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Modi govt sets up task force for reliable employment data

NITI Aayog vice-chairman Arvind Panagariya. India’s job creation fares badly compared to workforce generated each year. For 18 million people entering the labour market each year, only 3.45 million jobs are available—leading to severe unemployment. Photo: Pradeep Gaur/MintPremium
NITI Aayog vice-chairman Arvind Panagariya. India’s job creation fares badly compared to workforce generated each year. For 18 million people entering the labour market each year, only 3.45 million jobs are available—leading to severe unemployment. Photo: Pradeep Gaur/Mint

The Narendra Modi-led govt has tasked NITI Aayog Arvind Panagariya to generate timely and reliable employment data to fulfil the key priority of job creation

New Delhi: The National Democratic Alliance (NDA) government has set up a task force headed by NITI Aayog vice-chairman Arvind Panagariya to evolve a methodology to generate timely and reliable employment data, signalling, in the process, a key priority of its remaining tenure: job creation.

The NDA starts its fourth year in power on 26 May.

India has no reliable jobs data. The little data available is outdated. Employment data will help policy planners assess the impact of policies on jobs.

Prime Minister Narendra Modi has personally initiated the project and directed the task force to submit its recommendations at the earliest.

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India faces the challenge of creating jobs for a predominantly young population. According to credit rating firm Crisil, around 18 million people enter the workforce every year. The number of jobs created is far lower; between 2011-12 and 2015-16, India created 3.65 million jobs a year, according to industry lobby group Confederation of Indian Industry (CII).

Other members of the task force are labour secretary M. Sathiyavathy, secretary of the statistics department T.C.A. Ananth, Pulak Ghosh of NITI Aayog and Manish Sabharwal, chairman and co-founder of staffing firm Teamlease Services Ltd.

The lack of sufficient and timely information has often led to ill-informed and politicised debates, such as the one India witnessed in 2009-10 when a survey revealed the phenomenon of jobless growth and so-called casualization of the workforce (meaning fewer people were finding jobs in the organized sector). The Congress-led United Progressive Alliance coalition which was in power then didn’t buy the numbers and some insiders in the government even questioned the veracity of the data.

Currently, data on jobs is generated with a time lag and in some instances—as in the case of the Labour Bureau—restricted to the organized sector. Data on jobs in the informal sector, which employs around 90% of the country’s workforce, is not easily available and, when available, is sparse. The most comprehensive database is that generated by the National Sample Survey Office (NSSO), but that comes with a lag.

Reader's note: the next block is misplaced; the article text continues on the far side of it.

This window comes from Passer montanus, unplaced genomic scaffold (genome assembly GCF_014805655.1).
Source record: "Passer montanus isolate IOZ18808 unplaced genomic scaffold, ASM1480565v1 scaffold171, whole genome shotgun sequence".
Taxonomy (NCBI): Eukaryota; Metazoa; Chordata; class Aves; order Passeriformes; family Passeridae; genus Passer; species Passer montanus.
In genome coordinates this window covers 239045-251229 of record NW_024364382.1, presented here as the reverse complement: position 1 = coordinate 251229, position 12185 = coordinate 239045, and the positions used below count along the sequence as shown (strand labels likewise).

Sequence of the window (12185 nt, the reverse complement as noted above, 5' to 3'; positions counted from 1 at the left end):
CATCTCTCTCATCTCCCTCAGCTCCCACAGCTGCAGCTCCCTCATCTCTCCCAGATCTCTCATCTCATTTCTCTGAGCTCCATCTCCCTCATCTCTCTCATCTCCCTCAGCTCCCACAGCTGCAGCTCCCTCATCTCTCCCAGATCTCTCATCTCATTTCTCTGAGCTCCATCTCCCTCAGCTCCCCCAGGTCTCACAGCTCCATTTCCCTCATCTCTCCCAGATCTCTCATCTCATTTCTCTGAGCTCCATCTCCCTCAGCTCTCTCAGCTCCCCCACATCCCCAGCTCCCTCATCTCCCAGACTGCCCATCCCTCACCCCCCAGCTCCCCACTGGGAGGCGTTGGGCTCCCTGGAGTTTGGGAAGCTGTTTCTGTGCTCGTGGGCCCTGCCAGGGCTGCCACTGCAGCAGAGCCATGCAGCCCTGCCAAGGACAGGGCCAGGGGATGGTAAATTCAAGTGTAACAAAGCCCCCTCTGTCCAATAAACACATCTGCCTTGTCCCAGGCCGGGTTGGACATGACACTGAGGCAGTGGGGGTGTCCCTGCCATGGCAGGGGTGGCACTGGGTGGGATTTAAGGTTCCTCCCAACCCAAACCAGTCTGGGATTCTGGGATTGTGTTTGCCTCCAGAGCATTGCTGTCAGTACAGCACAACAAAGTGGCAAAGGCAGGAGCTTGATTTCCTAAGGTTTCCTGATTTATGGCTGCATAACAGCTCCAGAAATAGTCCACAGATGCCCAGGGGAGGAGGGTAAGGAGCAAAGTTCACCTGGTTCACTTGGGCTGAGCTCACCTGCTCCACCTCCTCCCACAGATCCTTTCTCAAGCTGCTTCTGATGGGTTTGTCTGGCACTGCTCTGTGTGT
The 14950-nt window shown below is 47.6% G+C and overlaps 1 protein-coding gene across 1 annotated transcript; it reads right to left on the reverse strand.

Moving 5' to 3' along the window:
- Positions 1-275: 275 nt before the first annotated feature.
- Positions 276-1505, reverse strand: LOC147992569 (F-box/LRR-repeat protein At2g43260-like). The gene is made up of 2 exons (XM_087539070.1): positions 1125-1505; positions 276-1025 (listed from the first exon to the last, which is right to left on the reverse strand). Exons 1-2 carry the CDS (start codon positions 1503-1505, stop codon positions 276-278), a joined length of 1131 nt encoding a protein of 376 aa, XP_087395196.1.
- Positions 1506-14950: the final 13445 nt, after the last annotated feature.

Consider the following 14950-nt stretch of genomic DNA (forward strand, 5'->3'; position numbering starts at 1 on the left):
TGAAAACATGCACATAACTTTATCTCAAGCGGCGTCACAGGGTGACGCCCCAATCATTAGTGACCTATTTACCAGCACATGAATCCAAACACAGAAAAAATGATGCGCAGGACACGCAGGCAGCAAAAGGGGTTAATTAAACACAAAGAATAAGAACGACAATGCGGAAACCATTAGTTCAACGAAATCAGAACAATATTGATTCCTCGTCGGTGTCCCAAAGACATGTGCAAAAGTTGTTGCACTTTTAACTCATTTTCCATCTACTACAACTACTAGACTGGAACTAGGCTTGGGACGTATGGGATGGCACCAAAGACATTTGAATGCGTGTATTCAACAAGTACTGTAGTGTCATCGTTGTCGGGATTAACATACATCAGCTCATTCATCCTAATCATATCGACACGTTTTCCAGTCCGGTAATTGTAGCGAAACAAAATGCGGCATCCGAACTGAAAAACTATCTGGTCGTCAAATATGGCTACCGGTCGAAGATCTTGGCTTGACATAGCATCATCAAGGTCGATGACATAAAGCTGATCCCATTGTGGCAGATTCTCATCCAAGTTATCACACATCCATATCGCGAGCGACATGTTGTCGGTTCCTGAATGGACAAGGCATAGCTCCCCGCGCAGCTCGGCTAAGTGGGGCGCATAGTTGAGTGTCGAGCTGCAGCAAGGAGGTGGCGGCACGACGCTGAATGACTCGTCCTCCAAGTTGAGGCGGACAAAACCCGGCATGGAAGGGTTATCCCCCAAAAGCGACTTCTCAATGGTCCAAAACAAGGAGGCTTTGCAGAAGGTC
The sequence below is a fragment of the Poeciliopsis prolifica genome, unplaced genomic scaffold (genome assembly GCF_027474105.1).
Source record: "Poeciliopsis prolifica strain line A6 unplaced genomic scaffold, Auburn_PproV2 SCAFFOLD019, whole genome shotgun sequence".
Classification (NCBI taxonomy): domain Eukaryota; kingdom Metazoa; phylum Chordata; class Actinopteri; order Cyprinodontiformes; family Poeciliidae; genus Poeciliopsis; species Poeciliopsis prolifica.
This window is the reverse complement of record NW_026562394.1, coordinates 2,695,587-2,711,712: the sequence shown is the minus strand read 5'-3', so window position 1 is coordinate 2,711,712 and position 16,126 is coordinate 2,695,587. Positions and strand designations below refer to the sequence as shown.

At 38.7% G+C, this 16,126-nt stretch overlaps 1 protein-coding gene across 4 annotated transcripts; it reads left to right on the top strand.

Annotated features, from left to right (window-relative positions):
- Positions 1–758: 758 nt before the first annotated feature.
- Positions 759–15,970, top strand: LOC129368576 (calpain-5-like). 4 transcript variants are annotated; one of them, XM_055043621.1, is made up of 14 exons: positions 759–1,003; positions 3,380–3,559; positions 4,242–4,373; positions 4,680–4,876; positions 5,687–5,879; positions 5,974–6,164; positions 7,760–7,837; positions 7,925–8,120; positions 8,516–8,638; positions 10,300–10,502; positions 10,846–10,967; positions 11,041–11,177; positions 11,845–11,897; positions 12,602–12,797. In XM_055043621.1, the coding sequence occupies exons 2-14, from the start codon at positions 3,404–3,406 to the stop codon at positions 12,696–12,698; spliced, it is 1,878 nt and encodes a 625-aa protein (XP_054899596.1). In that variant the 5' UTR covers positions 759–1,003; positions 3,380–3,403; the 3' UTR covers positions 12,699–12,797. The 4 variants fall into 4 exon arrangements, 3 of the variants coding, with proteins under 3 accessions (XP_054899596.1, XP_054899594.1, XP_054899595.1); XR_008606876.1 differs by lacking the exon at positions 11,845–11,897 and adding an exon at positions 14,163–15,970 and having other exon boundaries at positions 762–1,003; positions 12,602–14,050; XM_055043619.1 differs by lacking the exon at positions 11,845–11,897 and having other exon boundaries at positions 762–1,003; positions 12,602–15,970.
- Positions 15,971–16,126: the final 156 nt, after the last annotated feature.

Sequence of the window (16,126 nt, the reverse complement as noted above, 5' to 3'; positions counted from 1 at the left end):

Better data will shed light on the actual size of the informal economy, said Shankar Aggarwal, a former labour secretary. He claims that the informal sector may actually account for just 75% of jobs and not 93% as shows by data currently. And, he added, it will also settle the debate about jobless growth.

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India’s labour market has over 470 million people.

“It should not just be a data-generation exercise," says Himanshu, associate professor at the Jawaharlal Nehru University. “Focus should be in capturing informal workers; their work conditions, wages and so on. The data so generated will enable the government to understand the problems and create policies to create good-quality jobs."

According to the NSSO, between 1999-2000 and 2004-05 India created 59.9 million jobs while the labour force increased by 62 million people. Between 2004-05 and 2009-10, India created nearly two million jobs even as the country’s economy expanded, leading to charges of jobless growth.

Between 2009-10 and 2011-12, there was a pick-up in job creation; 13.9 million jobs were created, though the labour force grew by 14.9 million.

“No economy is complete without comprehensive employment data. When any government speaks about economic growth it cannot be just GDP figures and this must have motivated the government to go for it," said K.R. Shyam Sundar, labour economist and professor at XLRI, Jamshedpur.

Generating jobs data will take some doing, according to Pronab Sen, a former chief statistician.

“NSSO has a capacity of 3,200 people and its Chinese counterpart has 29,000 people. How will you conduct comprehensive employment data collection with this?," he asked .

“We had demanded an increase in the headcount to around 5000 and also that the jobs survey should be expanded and made comprehensive. But the then government (the previous UPA government) did not agree. We need comprehensive jobs data," Sen added.

On Tuesday, the Economic Times reported that Prime Minister Modi had asked that all proposals sent to the Union cabinet also state their potential impact in terms of job creation.

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